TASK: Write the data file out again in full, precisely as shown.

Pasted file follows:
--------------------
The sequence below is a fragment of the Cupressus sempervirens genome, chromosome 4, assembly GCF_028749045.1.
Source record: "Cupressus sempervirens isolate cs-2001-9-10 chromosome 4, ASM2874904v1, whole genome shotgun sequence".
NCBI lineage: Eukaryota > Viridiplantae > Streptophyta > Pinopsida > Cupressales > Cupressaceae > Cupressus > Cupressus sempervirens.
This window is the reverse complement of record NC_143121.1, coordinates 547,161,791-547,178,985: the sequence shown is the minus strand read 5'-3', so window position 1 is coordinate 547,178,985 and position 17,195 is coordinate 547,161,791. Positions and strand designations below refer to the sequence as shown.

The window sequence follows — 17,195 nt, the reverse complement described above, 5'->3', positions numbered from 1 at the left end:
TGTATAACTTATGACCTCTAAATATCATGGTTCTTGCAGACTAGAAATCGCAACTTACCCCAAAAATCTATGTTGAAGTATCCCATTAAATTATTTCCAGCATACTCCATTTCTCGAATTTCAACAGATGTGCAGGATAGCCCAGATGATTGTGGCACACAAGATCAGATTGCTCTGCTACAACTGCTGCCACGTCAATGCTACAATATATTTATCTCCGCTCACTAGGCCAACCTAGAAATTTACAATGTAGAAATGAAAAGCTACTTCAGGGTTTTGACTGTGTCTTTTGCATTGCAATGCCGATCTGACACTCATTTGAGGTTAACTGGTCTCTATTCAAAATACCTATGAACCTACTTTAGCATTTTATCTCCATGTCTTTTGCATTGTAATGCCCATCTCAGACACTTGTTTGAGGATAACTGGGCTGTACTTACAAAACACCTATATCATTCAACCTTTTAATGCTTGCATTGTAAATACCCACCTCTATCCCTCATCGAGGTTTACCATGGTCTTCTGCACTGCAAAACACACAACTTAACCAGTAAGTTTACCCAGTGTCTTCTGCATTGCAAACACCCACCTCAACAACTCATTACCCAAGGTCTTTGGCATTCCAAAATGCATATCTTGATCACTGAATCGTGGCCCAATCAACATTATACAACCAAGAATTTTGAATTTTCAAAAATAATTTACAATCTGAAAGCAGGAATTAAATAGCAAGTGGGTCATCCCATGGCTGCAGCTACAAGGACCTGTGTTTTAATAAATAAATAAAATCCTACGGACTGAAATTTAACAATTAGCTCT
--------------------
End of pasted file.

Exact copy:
The sequence below is a fragment of the Cupressus sempervirens genome, chromosome 4, assembly GCF_028749045.1.
Source record: "Cupressus sempervirens isolate cs-2001-9-10 chromosome 4, ASM2874904v1, whole genome shotgun sequence".
NCBI lineage: Eukaryota > Viridiplantae > Streptophyta > Pinopsida > Cupressales > Cupressaceae > Cupressus > Cupressus sempervirens.
This window is the reverse complement of record NC_143121.1, coordinates 547,161,791-547,178,985: the sequence shown is the minus strand read 5'-3', so window position 1 is coordinate 547,178,985 and position 17,195 is coordinate 547,161,791. Positions and strand designations below refer to the sequence as shown.

The window sequence follows — 17,195 nt, the reverse complement described above, 5'->3', positions numbered from 1 at the left end:
TGTATAACTTATGACCTCTAAATATCATGGTTCTTGCAGACTAGAAATCGCAACTTACCCCAAAAATCTATGTTGAAGTATCCCATTAAATTATTTCCAGCATACTCCATTTCTCGAATTTCAACAGATGTGCAGGATAGCCCAGATGATTGTGGCACACAAGATCAGATTGCTCTGCTACAACTGCTGCCACGTCAATGCTACAATATATTTATCTCCGCTCACTAGGCCAACCTAGAAATTTACAATGTAGAAATGAAAAGCTACTTCAGGGTTTTGACTGTGTCTTTTGCATTGCAATGCCGATCTGACACTCATTTGAGGTTAACTGGTCTCTATTCAAAATACCTATGAACCTACTTTAGCATTTTATCTCCATGTCTTTTGCATTGTAATGCCCATCTCAGACACTTGTTTGAGGATAACTGGGCTGTACTTACAAAACACCTATATCATTCAACCTTTTAATGCTTGCATTGTAAATACCCACCTCTATCCCTCATCGAGGTTTACCATGGTCTTCTGCACTGCAAAACACACAACTTAACCAGTAAGTTTACCCAGTGTCTTCTGCATTGCAAACACCCACCTCAACAACTCATTACCCAAGGTCTTTGGCATTCCAAAATGCATATCTTGATCACTGAATCGTGGCCCAATCAACATTATACAACCAAGAATTTTGAATTTTCAAAAATAATTTACAATCTGAAAGCAGGAATTAAATAGCAAGTGGGTCATCCCATGGCTGCAGCTACAAGGACCTGTGTTTTAATAAATAAATAAAATCCTACGGACTGAAATTTAACAATTAGCTCT